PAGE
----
The United States and five European countries said Wednesday that they have received messages containing terrorist threats ahead of the upcoming Winter Olympics in Sochi, but Russian organizers and the International Olympic Committee are downplaying the threats, describing them as random messages from a member of the public.
The U.S., Germany, Hungary, Italy, Slovakia and Slovenia said they received the threats in the form of emails and handwritten letters, according to Reuters. The messages threatened that athletes will be targeted with terrorist attacks at the upcoming games.
"We have received the email in question and we have forwarded the message to the appropriate authorities," USOC CEO Scott Blackmun said. "The safety and security of Team USA is our top priority. As is always the case, we are working with the U.S. Department of State, the local organizers and the relevant law enforcement agencies in an effort to ensure that our delegation and other Americans traveling to Sochi are safe."
"Persons attending the Olympic Games might be blown up," read a portion of a message sent to Hungary, according to the country's Olympic committee international relations director, Zsigmond Nagy.
But Nagy told Reuters that the International Olympic Committee and the Russian organizing committee analyzed the letters and declared that the threat was "not real."
"Both the IOC and the Sochi organizing committee... officially declared after the analysis of the letter that this threat is not real, and this person has been sending all kinds of messages to many members of the Olympic family," he said.
Nagy quoted IOC officials saying that the letters were sent from a person outside Russia who has written such messages before, but the person was not identified, Reuters reports.
Bence Szabo, secretary general of the Hungarian Olympic committee, told the sports daily Nemzeti Sport on Wednesday that the message urged the Hungarian delegation to stay away from the Winter Games, which run from Feb. 7-23.
Committee President Zsolt Borkai told the state news wire MTI that the IOC, Sochi organizers and Hungarian security forces had been informed.
The IOC repeated its stance that it "takes security very seriously."
"[We will] pass on any credible information to the relevant security services," the IOC said in a statement. "However, in this case it seems like the email sent to the Hungarian Olympic Committee contains no threat and appears to be a random message from a member of the public."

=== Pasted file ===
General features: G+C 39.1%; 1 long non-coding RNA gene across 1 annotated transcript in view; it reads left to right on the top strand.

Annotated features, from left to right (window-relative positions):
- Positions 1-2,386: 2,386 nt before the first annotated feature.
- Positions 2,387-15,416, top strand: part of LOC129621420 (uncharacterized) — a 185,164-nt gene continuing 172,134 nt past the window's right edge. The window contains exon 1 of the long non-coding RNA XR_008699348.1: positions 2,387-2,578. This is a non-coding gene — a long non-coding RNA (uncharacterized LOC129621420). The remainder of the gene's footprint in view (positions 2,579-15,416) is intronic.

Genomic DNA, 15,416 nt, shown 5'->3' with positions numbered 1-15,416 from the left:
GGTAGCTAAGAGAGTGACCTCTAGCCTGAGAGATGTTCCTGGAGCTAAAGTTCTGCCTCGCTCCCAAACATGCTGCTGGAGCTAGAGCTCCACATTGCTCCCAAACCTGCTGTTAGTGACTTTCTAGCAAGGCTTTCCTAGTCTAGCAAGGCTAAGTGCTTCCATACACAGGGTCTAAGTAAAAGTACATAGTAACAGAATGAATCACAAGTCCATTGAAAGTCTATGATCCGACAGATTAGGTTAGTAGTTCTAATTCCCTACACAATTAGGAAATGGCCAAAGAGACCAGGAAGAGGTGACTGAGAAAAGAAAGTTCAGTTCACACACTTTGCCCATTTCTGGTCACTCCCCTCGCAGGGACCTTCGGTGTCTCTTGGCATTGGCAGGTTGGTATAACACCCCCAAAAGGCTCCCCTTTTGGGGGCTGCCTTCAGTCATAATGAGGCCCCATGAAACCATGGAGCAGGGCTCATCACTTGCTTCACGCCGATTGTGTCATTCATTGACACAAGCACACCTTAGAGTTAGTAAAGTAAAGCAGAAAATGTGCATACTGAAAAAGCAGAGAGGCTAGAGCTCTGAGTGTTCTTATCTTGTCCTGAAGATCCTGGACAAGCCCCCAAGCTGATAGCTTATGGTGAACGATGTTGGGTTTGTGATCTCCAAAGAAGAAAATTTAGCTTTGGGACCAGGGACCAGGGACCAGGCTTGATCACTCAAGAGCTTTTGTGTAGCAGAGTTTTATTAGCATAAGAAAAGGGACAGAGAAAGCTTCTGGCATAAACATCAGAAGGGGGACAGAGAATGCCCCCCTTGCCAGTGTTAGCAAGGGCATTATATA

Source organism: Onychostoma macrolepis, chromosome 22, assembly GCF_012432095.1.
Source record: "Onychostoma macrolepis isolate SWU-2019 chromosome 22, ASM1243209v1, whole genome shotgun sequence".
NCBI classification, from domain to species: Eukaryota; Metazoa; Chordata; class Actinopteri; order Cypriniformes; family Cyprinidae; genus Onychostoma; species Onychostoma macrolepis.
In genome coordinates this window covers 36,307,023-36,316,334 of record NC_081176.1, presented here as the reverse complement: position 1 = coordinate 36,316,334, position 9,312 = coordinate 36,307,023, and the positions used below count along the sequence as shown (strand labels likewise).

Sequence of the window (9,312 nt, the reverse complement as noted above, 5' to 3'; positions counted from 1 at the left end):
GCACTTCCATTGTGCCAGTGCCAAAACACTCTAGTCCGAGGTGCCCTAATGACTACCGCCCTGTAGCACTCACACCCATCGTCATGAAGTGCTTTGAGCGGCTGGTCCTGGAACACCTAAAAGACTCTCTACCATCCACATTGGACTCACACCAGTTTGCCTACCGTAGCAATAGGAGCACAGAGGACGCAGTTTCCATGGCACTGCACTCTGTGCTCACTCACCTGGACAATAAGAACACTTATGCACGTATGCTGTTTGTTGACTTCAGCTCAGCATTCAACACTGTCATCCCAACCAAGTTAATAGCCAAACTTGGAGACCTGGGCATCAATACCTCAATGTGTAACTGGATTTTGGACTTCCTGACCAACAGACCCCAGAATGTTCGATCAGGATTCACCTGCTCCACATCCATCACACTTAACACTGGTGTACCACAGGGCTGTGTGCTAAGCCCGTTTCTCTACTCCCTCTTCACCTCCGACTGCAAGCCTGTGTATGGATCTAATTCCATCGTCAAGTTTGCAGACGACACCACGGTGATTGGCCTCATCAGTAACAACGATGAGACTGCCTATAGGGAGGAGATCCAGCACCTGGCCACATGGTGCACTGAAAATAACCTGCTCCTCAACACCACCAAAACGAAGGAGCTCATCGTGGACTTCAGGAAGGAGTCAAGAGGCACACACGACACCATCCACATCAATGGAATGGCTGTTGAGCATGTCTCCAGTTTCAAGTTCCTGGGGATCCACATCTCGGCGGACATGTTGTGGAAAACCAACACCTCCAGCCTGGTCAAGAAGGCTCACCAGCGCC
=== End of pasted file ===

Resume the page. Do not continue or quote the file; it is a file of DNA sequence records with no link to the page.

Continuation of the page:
"Also, please allow us to say that it would be totally wrong to describe this as a threat," the IOC's head of media relations Emmanuelle Moreau said. "The email is one person's opinion about security and terrorism. It is not a threat from a terrorist. We are sure you appreciate we take real threats very seriously but that also means -- with this specific email from one individual -- that we must not create a threat where one does not exist."
A spokeswoman for Switzerland's Olympic committee said similar threats were "normal" so close to the Winter Games, and that athletes and officials would base their travel plans on the assessment of security and diplomatic officials.
"This is kind of an everyday mail. This is normal before every Olympics," Martina Gasner told The Associated Press by telephone. "We work with the federal offices for police and foreign relations."
"If they say you can go to Sochi, we will go, and if one day they will say it is too dangerous and we command you not to go, then we will change our plans," she said.
Meanwhile, Russian officials are hunting down three potential suicide bombers, including one believed in be in Sochi. The State Department is telling those attending the games to remain attentive to personal security. U.S. lawmakers have also expressed serious concerns.
President Obama offered Russian President Vladimir Putin the full security assistance of the U.S. Tuesday as concerns continue to mount over terror threats at next month’s games.
There was no immediate indication of Putin's response to Obama's offer, but officials said the two countries were also involved in “exploratory discussions” to use high-tech American equipment to help secure the games.
Fox News' Jonathan Hunt and The Associated Press contributed to this report.